KUALA LUMPUR, April 28 ― Patents, trademarks, copyright, industrial designs and similar rights are referred to as “intellectual property” (IP).
The rights are “intellectual” in the sense that they protect intangible subjects, usually arising out of some form of human creativity. These rights are “property” in the sense that they are based on the legal right to exclude others from using the property and the exclusive legal right to transfer ownership.
Multiple IP rights may require protection for a single product/service. Patent rights cover the invention, industrial design rights cover the design, trademarks cover the name/brand and copyright covers the written information about the brand. Other types of IP may also apply in certain situations.
Patents protect inventions, such as machines, devices, methods and compositions of matter. A patent gives the inventor or patent owner the right to exclude others from making, using or selling the invention.
The invention must be “novel”, “non-obvious” and have utility to obtain patent protection. The earliest patents were generally embodied within a piece of equipment or apparatus, but patent protection is also obtainable for a chemical process, a method of manufacture, proteins, vaccines, and lower life forms, such as bacteria and viruses.
Generally, the term for a patent is 20 years, starting from the date of filing of the application. Malaysian patents provide rights in Malaysia only and patent protection in other countries must be separately sought and obtained.
If you think you have invented something:
- Consult a registered patent agent before making any disclosure of your invention to third parties. A disclosure made under no confidentiality agreement, prior to filing a patent, can destroy the possibility of obtaining valid patent rights;
- Before filing a patent application, consider having prior art searches made (i.e. to determine whether the same invention has been disclosed before by another party elsewhere) to assess the patentability of your invention;
- At an early stage, make efforts to determine whether or not the invention is likely to be commercially successful, while taking care not to disclose the invention to third parties except on a confidential basis;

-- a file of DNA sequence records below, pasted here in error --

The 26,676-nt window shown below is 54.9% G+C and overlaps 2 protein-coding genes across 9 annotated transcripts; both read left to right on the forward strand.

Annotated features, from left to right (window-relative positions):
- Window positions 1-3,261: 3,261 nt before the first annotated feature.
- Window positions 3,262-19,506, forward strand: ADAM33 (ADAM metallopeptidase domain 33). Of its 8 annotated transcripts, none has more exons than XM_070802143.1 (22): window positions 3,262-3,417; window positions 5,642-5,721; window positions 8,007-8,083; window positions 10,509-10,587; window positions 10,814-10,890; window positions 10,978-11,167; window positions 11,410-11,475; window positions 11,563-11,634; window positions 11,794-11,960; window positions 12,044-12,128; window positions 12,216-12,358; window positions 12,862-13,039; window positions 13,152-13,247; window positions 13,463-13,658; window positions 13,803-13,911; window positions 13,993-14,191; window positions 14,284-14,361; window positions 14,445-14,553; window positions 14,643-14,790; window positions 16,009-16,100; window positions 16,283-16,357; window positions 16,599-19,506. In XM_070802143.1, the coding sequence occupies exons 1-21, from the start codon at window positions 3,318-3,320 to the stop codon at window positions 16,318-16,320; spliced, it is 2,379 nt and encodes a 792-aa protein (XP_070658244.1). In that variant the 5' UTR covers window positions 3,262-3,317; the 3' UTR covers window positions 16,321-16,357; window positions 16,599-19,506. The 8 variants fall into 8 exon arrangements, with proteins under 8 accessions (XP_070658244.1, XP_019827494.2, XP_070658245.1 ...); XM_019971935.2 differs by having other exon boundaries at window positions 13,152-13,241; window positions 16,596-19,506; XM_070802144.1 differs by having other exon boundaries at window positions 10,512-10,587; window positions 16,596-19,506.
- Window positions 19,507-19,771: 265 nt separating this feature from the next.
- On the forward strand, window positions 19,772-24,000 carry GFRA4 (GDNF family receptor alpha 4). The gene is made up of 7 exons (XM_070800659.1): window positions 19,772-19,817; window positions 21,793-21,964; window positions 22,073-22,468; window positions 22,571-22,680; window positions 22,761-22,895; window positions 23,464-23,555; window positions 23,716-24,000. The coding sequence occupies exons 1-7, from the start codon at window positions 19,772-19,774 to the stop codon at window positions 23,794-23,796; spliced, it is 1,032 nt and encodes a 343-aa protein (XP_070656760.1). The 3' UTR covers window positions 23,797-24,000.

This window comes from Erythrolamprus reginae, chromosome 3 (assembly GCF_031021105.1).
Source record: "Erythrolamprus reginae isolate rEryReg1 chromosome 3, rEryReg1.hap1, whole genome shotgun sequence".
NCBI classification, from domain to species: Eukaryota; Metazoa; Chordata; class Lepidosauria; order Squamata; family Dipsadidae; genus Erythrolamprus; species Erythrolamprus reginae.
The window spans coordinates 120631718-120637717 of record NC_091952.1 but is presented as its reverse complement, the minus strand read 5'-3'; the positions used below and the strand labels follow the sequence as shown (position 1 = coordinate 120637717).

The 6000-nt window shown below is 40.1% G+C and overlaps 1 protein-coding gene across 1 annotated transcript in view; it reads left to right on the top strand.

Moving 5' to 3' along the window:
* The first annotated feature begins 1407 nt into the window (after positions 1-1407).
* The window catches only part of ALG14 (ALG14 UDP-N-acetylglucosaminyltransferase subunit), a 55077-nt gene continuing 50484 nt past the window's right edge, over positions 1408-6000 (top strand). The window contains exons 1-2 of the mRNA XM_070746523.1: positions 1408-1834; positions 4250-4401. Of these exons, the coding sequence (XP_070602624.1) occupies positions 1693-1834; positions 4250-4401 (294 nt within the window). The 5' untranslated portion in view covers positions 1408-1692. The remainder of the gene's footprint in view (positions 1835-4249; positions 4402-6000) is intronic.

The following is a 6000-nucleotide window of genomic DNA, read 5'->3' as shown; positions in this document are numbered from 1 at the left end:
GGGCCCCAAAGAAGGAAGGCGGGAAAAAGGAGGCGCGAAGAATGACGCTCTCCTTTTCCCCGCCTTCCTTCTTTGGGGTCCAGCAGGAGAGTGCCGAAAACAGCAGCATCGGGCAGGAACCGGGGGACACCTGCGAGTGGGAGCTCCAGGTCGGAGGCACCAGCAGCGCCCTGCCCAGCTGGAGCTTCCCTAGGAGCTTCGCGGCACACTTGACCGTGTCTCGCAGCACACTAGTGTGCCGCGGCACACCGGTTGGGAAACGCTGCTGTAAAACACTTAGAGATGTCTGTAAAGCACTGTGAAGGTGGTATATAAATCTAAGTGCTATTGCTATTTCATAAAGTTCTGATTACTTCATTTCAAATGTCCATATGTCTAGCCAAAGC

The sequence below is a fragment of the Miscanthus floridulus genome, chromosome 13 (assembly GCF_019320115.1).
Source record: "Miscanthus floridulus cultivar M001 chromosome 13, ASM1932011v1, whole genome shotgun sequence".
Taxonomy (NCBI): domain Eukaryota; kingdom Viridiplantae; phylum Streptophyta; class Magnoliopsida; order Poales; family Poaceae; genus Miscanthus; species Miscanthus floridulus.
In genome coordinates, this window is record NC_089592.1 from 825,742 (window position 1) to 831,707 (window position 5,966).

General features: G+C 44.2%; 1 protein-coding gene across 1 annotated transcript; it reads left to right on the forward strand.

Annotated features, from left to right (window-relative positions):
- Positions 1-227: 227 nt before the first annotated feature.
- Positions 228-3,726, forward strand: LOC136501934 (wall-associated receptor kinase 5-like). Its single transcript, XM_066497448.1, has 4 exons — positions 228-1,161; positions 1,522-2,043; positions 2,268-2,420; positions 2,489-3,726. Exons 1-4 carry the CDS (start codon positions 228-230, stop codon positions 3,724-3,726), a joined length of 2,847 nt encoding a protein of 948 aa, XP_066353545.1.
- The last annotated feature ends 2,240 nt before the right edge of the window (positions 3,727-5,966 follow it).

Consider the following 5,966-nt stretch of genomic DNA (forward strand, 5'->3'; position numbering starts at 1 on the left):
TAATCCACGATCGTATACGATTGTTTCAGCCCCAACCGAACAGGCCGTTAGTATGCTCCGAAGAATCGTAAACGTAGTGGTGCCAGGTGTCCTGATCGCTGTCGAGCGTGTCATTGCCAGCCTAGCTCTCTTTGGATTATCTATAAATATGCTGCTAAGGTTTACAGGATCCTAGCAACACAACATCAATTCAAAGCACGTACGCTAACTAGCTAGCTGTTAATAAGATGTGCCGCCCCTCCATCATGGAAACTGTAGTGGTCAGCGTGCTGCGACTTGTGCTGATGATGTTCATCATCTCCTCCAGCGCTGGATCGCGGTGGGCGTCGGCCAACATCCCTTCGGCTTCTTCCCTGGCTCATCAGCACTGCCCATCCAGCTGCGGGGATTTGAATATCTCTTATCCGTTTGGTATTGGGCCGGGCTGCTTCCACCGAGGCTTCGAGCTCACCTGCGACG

- Instruct your registered patent agent to prepare and file a patent application at the earliest opportunity if the search results and other applicable factors appear favourable.
Trademark rights protect words, designs, numbers, two-dimensional or three-dimensional forms, sounds or colours used to distinguish the products or services of a company from those of others in the marketplace.
Almost every company that operates a business uses a trademark of one kind or another to identify its products or services.
Trademark registrations are national in scope and a trademark registration in Malaysia gives the owner the exclusive right to use the mark throughout Malaysia in association with the wares and/or services covered by the registration.
A Malaysian trademark registration is valid for 10 years and is renewable for further 10-year periods. Protection in foreign countries must be applied for separately.
Trademarks should not be confused with trade names. A trade name, or business name, is registered with the relevant provincial authorities and simply enables the public to identify a company and its business as a whole.
Words can be used interchangeably as both a trademark and a trade name. Use as a trademark will depend on the context of its use. Consulting a registered trademark agent or trademark lawyer is recommended.
Consultation with a registered trademark agent or trademark lawyer is also recommended before starting to use a trademark in the marketplace. Regardless of whether you plan to register, it is always prudent to conduct a clearance search to determine whether the mark is available.